The Movie about Ruth Bader Ginsburg Was Good, but Should It Exist?


Monday, January 28, 2019

This past Christmas, Focus Features gifted audiences with a sex-y film. “On the Basis of Sex,”— known more widely, perhaps, as “the movie about RBG”— made its debut on December 25, 2018 in theaters across the country.

Set during the 60s and 70s, “On the Basis of Sex” traces the early years of Ruth Bader Ginsburg’s career and family life, depicting her experience at Harvard Law School and Columbia, her balance of caring for her family and studying, her resolve in the face of adversity and her pursuit of justice.

Despite my immediate suspicion after seeing the trailer that the movie would be wrought with standard Hollywood leftism, I ventured to the theater to see for myself. The film surprised me.

Frankly, I thought it was excellent.

Felicity Jones and Armie Hammer brought young Ruth and Martin Ginsburg to life with strength and chemistry, granting the audience glimpses into the grit required for the task of mastering law school while simultaneously balancing a relationship and family. Further, from a strictly technical perspective, it worked cinematographically. Cohesive color patterns and interesting shots emphasized themes and harsh realities, artistically demonstrating mid-19th century sexual struggle and triumph.

Critics, of course, readily voiced their complaints, berating the script and the characterization. The consensus emerged: It’s “well-intentioned, but flawed.”

My favorite part about the movie was that it dramatized a singular, important event in history— a time when women genuinely were not treated equitably under the law and when condescension and objectification of women prevailed as the norm. The movie wasn’t simply about RBG’s life. It was about a moment of resolve and principle in the journey of a young woman an exemplary story about righting a wrong and overcoming injustice.

It was this fact that evoked the most criticism: the movie didn’t do justice to the icon, the “legend,” that is RBG.

“Is the film worthy of her?” writes Joe Morgenstern in a Wall Street Journal film review. “Not really. It’s informative, in a didactic way, but basically an exercise in hagiography, a skin-deep celebration of someone who has never settled for superficiality in her life’s work.”

“‘On the Basis of Sex’ fails to make the case for its subject’s exceptionalism,” he added.

Simply put, the film did not include enough hero worship.

Which leads me to my primary problem with the film: that it exists in the first place.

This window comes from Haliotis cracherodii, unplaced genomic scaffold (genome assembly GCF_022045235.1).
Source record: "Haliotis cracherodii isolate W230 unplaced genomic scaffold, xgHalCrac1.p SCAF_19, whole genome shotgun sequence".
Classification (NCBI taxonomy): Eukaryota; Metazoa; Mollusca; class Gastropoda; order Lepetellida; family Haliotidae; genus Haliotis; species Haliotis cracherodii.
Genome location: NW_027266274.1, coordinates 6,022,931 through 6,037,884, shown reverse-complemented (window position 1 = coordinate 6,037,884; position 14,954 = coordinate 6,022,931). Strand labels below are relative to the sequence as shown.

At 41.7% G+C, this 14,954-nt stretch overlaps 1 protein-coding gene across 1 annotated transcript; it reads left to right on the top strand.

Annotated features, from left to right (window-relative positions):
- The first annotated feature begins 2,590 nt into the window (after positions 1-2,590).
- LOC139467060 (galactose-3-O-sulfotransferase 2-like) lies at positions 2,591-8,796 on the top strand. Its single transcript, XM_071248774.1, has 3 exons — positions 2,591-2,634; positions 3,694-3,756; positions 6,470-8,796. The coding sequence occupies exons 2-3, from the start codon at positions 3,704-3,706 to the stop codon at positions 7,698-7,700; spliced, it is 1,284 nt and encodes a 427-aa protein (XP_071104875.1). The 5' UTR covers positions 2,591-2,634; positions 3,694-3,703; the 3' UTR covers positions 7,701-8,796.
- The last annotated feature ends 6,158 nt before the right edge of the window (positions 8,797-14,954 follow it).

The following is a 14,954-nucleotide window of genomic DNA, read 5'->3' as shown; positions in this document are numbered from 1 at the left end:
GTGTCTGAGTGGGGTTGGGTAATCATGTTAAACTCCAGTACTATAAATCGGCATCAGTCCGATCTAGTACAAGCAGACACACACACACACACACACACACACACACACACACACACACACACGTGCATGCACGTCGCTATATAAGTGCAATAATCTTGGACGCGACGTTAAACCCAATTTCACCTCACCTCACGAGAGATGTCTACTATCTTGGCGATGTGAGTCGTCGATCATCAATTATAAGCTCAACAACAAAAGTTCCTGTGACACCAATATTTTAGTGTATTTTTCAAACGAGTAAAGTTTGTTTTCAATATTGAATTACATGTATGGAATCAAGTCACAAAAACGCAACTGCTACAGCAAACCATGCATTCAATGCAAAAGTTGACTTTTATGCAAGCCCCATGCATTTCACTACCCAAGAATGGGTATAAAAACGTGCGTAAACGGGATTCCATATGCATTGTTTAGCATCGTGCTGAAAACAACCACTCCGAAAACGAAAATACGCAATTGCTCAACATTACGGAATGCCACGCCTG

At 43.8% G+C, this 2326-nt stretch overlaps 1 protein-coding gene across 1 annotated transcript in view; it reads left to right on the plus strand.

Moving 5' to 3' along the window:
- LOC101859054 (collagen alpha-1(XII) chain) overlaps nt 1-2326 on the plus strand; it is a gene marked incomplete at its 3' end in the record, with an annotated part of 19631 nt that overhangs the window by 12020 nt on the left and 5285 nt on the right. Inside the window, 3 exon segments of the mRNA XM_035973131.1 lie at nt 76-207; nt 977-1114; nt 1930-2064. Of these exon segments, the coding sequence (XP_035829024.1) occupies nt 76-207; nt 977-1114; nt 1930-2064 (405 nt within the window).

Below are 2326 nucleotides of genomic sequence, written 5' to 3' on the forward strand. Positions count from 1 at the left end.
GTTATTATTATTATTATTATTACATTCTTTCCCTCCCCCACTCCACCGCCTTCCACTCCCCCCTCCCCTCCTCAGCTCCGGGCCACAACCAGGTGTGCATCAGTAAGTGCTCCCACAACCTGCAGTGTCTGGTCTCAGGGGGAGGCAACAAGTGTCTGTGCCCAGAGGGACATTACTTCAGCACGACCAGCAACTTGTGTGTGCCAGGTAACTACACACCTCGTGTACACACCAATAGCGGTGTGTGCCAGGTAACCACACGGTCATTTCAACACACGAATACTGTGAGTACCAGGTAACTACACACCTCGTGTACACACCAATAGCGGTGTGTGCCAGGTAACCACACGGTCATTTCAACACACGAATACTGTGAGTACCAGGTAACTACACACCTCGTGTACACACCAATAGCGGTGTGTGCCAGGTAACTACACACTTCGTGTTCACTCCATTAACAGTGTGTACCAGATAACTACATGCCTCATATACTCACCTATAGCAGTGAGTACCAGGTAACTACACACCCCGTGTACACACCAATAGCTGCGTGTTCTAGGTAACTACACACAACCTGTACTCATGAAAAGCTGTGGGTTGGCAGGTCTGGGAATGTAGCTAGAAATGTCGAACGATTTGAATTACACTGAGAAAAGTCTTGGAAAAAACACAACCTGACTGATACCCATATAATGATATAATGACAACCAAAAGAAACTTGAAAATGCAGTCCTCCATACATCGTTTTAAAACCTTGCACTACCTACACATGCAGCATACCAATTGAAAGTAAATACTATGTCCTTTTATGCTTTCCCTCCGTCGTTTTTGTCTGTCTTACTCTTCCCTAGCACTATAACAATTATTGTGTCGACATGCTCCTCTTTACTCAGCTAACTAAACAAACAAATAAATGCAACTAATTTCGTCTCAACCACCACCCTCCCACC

Like I said, the movie itself was exceptional, but the audience and critics awaiting its arrival with reverent anticipation were not looking for a good story. They were not waiting for historical exposition. They did not want to see a successful wife, mother, and lawyer play out those three roles simultaneously on the screen. Seeing a heroic moment in the women’s movement was not enough.

They were awaiting the apotheosis of the “Notorious RBG.”

This film appeared on the heels of another Ginsburg memento, “RBG,” a documentary released earlier in 2018 chronicling the Supreme Court Justice’s career. Although the movies differed in nature and apparently in intent, elevating a SCOTUS justice to a near divine status and romanticizing her life’s work by repeatedly immortalizing her on the silver screen— while she continues to serve on the Court, no less— contributes to the polarization of an already politically charged office that was never intended to be so.

The fact is that the office of Supreme Court Justice was established to narrowly interpret the law, not for activism, law creation, or politicization. By worshipping a public servant, we radically change the perception of the office into something it was never intended to be and into something from which we may never recover.

Ruth Bader Ginsburg is 85 years old. She has accomplished more in her lifetime than most people will and has made many notable marks on history. but she will not be around forever. Because of this movie and her documentary, when she is replaced, it won’t be an appointee for a retiree. It will be an appointee for a celebrity.

When that hostile day arises, as it inevitably will, that a new justice steps up to take her chair, I have no doubt we will look back at these films as fuel that set the emotional, political fire ablaze.

Kylee Zempel is a journalist, blogger, podcaster, and owner of The Kylee Zempel Blog. She lives in Washington, D.C., where she enjoys running, happy hour-ing, and consuming dangerous levels of coffee and news.

The views expressed in this article are the opinion of the author and do not necessarily reflect those of Lone Conservative staff.

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About Kylee Zempel

George Mason University

Kylee Zempel is a journalist, blogger, podcaster, and owner of The Kylee Zempel Blog. She lives in Washington, D.C., where she enjoys running, happy hour-ing, and consuming dangerous levels of coffee and news.

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